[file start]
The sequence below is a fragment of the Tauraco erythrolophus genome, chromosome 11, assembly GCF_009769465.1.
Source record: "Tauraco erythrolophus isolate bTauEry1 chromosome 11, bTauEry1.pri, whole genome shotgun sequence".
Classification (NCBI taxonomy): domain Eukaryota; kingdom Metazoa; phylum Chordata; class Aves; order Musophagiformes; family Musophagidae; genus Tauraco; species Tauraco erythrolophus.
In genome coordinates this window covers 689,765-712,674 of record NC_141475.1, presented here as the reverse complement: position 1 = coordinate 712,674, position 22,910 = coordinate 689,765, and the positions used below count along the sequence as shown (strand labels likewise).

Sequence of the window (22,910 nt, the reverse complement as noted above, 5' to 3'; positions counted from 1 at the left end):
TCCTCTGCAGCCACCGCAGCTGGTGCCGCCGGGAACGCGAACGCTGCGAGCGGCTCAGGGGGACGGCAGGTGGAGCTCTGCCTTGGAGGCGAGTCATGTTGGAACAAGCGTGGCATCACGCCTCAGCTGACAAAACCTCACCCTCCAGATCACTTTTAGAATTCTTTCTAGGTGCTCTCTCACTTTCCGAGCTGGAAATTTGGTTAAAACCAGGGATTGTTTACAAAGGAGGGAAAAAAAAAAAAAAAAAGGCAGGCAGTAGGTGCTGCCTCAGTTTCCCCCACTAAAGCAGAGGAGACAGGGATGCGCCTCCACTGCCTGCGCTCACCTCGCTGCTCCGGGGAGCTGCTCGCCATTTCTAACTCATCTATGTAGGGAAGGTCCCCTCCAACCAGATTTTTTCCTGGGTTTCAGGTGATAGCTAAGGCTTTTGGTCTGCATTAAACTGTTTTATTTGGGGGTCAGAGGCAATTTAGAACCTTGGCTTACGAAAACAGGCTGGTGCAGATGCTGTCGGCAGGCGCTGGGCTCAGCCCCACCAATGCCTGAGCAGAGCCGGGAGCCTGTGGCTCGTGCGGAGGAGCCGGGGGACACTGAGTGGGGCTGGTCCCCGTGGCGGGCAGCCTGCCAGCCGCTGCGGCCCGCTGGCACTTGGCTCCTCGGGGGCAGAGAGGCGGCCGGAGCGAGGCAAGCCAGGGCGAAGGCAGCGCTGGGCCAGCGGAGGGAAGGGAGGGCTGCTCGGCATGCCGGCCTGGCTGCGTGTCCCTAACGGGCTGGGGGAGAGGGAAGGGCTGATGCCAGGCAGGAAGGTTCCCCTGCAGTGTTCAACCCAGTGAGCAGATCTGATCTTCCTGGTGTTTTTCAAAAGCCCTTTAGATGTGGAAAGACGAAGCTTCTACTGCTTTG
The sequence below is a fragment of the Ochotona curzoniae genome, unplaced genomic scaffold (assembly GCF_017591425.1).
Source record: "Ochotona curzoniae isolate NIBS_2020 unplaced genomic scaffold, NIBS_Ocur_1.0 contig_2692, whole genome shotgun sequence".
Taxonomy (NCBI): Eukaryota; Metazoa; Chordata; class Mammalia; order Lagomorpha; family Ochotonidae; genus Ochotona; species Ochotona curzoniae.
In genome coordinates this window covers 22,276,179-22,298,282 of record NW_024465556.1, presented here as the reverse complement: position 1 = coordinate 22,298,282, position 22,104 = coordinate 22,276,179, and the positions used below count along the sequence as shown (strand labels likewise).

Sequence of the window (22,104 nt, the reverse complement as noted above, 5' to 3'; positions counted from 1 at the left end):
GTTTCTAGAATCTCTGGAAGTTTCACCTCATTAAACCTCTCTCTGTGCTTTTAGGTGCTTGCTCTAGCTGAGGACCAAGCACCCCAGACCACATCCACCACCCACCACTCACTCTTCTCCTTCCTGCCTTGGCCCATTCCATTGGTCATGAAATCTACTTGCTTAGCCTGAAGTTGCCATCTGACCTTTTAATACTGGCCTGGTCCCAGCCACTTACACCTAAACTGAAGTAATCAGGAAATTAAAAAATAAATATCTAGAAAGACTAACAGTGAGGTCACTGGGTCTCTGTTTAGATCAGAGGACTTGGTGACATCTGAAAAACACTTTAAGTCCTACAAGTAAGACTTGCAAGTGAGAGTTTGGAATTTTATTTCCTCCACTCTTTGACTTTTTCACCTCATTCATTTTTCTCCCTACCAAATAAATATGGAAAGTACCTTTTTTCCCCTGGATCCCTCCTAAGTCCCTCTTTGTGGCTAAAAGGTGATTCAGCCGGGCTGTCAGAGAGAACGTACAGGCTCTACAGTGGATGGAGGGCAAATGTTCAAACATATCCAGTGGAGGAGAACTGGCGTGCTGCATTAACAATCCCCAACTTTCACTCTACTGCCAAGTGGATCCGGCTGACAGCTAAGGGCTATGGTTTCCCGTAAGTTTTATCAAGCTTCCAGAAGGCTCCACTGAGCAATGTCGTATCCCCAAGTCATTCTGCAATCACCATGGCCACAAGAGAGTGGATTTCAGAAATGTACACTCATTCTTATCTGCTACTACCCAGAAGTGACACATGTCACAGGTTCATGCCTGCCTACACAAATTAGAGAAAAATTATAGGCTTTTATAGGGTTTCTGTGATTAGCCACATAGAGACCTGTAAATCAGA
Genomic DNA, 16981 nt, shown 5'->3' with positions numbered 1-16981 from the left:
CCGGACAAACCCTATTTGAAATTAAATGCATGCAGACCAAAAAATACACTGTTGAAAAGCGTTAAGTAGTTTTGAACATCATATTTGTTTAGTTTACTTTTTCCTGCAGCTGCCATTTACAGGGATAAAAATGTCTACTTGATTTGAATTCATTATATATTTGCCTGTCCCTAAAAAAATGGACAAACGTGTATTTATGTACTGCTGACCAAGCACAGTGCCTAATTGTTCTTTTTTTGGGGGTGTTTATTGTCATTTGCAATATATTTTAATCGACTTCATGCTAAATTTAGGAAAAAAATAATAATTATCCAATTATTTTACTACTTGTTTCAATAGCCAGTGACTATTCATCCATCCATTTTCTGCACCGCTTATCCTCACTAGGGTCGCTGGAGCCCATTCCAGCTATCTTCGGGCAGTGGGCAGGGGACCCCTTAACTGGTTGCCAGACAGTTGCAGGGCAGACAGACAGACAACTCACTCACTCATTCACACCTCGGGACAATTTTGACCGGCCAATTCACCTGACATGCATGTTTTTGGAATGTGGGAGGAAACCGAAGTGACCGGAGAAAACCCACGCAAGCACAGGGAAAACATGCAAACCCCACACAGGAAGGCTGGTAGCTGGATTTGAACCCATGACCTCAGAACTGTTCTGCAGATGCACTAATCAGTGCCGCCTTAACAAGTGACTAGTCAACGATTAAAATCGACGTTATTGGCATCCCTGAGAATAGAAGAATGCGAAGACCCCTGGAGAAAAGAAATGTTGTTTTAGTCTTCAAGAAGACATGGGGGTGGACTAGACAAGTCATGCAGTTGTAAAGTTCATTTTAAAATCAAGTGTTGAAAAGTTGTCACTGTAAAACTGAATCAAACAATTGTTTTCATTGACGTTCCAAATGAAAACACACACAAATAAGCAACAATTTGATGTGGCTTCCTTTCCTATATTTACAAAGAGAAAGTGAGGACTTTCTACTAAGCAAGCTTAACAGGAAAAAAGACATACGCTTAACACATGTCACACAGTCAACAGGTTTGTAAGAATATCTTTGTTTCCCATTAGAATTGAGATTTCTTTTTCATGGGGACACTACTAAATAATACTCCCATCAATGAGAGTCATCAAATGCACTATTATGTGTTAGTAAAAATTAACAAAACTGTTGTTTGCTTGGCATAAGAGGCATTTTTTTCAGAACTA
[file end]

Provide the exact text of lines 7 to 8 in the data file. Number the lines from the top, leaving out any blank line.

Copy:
The sequence below is a fragment of the Ochotona curzoniae genome, unplaced genomic scaffold (assembly GCF_017591425.1).
Source record: "Ochotona curzoniae isolate NIBS_2020 unplaced genomic scaffold, NIBS_Ocur_1.0 contig_2692, whole genome shotgun sequence".